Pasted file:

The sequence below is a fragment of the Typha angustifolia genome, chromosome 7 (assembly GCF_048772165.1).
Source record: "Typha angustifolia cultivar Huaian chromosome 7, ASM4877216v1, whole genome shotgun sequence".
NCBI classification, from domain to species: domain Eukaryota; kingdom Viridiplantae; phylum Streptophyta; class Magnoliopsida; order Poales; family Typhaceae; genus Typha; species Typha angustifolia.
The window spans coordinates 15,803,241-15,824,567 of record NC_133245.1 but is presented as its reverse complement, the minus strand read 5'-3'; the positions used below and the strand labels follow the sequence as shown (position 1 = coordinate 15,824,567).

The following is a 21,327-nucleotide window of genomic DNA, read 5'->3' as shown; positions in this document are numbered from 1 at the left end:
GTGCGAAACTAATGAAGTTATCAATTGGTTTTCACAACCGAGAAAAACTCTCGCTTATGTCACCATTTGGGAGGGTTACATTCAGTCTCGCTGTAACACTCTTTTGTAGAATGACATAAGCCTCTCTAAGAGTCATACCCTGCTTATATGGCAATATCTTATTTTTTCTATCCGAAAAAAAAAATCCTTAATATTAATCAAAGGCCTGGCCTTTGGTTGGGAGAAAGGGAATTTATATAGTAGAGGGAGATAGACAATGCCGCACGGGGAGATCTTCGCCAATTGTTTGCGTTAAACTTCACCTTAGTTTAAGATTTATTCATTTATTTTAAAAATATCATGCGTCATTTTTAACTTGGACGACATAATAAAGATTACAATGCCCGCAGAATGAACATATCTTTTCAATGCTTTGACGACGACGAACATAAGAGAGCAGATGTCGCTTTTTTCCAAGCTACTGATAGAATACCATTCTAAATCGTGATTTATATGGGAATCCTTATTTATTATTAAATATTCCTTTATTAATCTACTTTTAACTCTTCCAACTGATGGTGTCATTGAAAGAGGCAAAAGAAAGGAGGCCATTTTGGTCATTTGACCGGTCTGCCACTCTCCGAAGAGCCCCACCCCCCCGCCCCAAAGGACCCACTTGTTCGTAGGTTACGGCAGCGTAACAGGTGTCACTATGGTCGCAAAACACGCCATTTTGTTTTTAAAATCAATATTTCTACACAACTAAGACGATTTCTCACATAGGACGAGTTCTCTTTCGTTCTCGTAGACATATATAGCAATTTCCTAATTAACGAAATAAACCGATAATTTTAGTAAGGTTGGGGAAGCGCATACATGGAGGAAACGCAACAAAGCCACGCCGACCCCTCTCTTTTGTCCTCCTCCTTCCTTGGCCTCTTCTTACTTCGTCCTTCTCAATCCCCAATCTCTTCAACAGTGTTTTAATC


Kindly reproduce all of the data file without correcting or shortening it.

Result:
The sequence below is a fragment of the Typha angustifolia genome, chromosome 7 (assembly GCF_048772165.1).
Source record: "Typha angustifolia cultivar Huaian chromosome 7, ASM4877216v1, whole genome shotgun sequence".
NCBI classification, from domain to species: domain Eukaryota; kingdom Viridiplantae; phylum Streptophyta; class Magnoliopsida; order Poales; family Typhaceae; genus Typha; species Typha angustifolia.
The window spans coordinates 15,803,241-15,824,567 of record NC_133245.1 but is presented as its reverse complement, the minus strand read 5'-3'; the positions used below and the strand labels follow the sequence as shown (position 1 = coordinate 15,824,567).

The following is a 21,327-nucleotide window of genomic DNA, read 5'->3' as shown; positions in this document are numbered from 1 at the left end:
GTGCGAAACTAATGAAGTTATCAATTGGTTTTCACAACCGAGAAAAACTCTCGCTTATGTCACCATTTGGGAGGGTTACATTCAGTCTCGCTGTAACACTCTTTTGTAGAATGACATAAGCCTCTCTAAGAGTCATACCCTGCTTATATGGCAATATCTTATTTTTTCTATCCGAAAAAAAAAATCCTTAATATTAATCAAAGGCCTGGCCTTTGGTTGGGAGAAAGGGAATTTATATAGTAGAGGGAGATAGACAATGCCGCACGGGGAGATCTTCGCCAATTGTTTGCGTTAAACTTCACCTTAGTTTAAGATTTATTCATTTATTTTAAAAATATCATGCGTCATTTTTAACTTGGACGACATAATAAAGATTACAATGCCCGCAGAATGAACATATCTTTTCAATGCTTTGACGACGACGAACATAAGAGAGCAGATGTCGCTTTTTTCCAAGCTACTGATAGAATACCATTCTAAATCGTGATTTATATGGGAATCCTTATTTATTATTAAATATTCCTTTATTAATCTACTTTTAACTCTTCCAACTGATGGTGTCATTGAAAGAGGCAAAAGAAAGGAGGCCATTTTGGTCATTTGACCGGTCTGCCACTCTCCGAAGAGCCCCACCCCCCCGCCCCAAAGGACCCACTTGTTCGTAGGTTACGGCAGCGTAACAGGTGTCACTATGGTCGCAAAACACGCCATTTTGTTTTTAAAATCAATATTTCTACACAACTAAGACGATTTCTCACATAGGACGAGTTCTCTTTCGTTCTCGTAGACATATATAGCAATTTCCTAATTAACGAAATAAACCGATAATTTTAGTAAGGTTGGGGAAGCGCATACATGGAGGAAACGCAACAAAGCCACGCCGACCCCTCTCTTTTGTCCTCCTCCTTCCTTGGCCTCTTCTTACTTCGTCCTTCTCAATCCCCAATCTCTTCAACAGTGTTTTAATC